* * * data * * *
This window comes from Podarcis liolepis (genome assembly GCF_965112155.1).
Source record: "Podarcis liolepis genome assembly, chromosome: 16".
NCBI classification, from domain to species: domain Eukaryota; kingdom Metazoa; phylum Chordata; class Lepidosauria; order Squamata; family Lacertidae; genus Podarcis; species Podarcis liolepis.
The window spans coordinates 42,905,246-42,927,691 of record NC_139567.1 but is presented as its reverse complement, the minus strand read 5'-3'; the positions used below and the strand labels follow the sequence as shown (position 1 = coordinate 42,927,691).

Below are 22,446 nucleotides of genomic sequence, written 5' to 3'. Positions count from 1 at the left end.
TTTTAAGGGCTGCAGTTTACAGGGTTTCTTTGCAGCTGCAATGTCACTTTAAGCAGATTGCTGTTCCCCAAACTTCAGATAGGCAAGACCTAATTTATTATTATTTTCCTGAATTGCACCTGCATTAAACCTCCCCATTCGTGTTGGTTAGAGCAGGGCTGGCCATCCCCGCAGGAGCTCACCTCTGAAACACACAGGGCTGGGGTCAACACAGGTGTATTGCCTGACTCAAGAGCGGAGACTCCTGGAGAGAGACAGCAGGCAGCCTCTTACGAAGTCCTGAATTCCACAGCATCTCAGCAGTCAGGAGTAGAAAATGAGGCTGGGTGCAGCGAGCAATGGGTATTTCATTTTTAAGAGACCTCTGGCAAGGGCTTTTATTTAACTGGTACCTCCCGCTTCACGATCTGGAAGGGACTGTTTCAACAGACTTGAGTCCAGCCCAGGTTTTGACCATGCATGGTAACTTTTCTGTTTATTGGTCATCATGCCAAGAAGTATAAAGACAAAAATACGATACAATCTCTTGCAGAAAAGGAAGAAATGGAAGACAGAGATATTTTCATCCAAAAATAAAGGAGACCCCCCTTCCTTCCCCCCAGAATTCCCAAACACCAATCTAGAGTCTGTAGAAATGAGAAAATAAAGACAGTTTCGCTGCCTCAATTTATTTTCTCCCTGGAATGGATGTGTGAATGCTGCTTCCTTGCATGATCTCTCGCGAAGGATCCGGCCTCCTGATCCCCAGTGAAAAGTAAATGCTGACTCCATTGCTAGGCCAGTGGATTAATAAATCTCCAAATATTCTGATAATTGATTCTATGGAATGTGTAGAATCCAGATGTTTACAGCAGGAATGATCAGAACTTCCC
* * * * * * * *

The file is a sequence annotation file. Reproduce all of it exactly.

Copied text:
This window comes from Podarcis liolepis (genome assembly GCF_965112155.1).
Source record: "Podarcis liolepis genome assembly, chromosome: 16".
NCBI classification, from domain to species: domain Eukaryota; kingdom Metazoa; phylum Chordata; class Lepidosauria; order Squamata; family Lacertidae; genus Podarcis; species Podarcis liolepis.
The window spans coordinates 42,905,246-42,927,691 of record NC_139567.1 but is presented as its reverse complement, the minus strand read 5'-3'; the positions used below and the strand labels follow the sequence as shown (position 1 = coordinate 42,927,691).

Below are 22,446 nucleotides of genomic sequence, written 5' to 3'. Positions count from 1 at the left end.
TTTTAAGGGCTGCAGTTTACAGGGTTTCTTTGCAGCTGCAATGTCACTTTAAGCAGATTGCTGTTCCCCAAACTTCAGATAGGCAAGACCTAATTTATTATTATTTTCCTGAATTGCACCTGCATTAAACCTCCCCATTCGTGTTGGTTAGAGCAGGGCTGGCCATCCCCGCAGGAGCTCACCTCTGAAACACACAGGGCTGGGGTCAACACAGGTGTATTGCCTGACTCAAGAGCGGAGACTCCTGGAGAGAGACAGCAGGCAGCCTCTTACGAAGTCCTGAATTCCACAGCATCTCAGCAGTCAGGAGTAGAAAATGAGGCTGGGTGCAGCGAGCAATGGGTATTTCATTTTTAAGAGACCTCTGGCAAGGGCTTTTATTTAACTGGTACCTCCCGCTTCACGATCTGGAAGGGACTGTTTCAACAGACTTGAGTCCAGCCCAGGTTTTGACCATGCATGGTAACTTTTCTGTTTATTGGTCATCATGCCAAGAAGTATAAAGACAAAAATACGATACAATCTCTTGCAGAAAAGGAAGAAATGGAAGACAGAGATATTTTCATCCAAAAATAAAGGAGACCCCCCTTCCTTCCCCCCAGAATTCCCAAACACCAATCTAGAGTCTGTAGAAATGAGAAAATAAAGACAGTTTCGCTGCCTCAATTTATTTTCTCCCTGGAATGGATGTGTGAATGCTGCTTCCTTGCATGATCTCTCGCGAAGGATCCGGCCTCCTGATCCCCAGTGAAAAGTAAATGCTGACTCCATTGCTAGGCCAGTGGATTAATAAATCTCCAAATATTCTGATAATTGATTCTATGGAATGTGTAGAATCCAGATGTTTACAGCAGGAATGATCAGAACTTCCC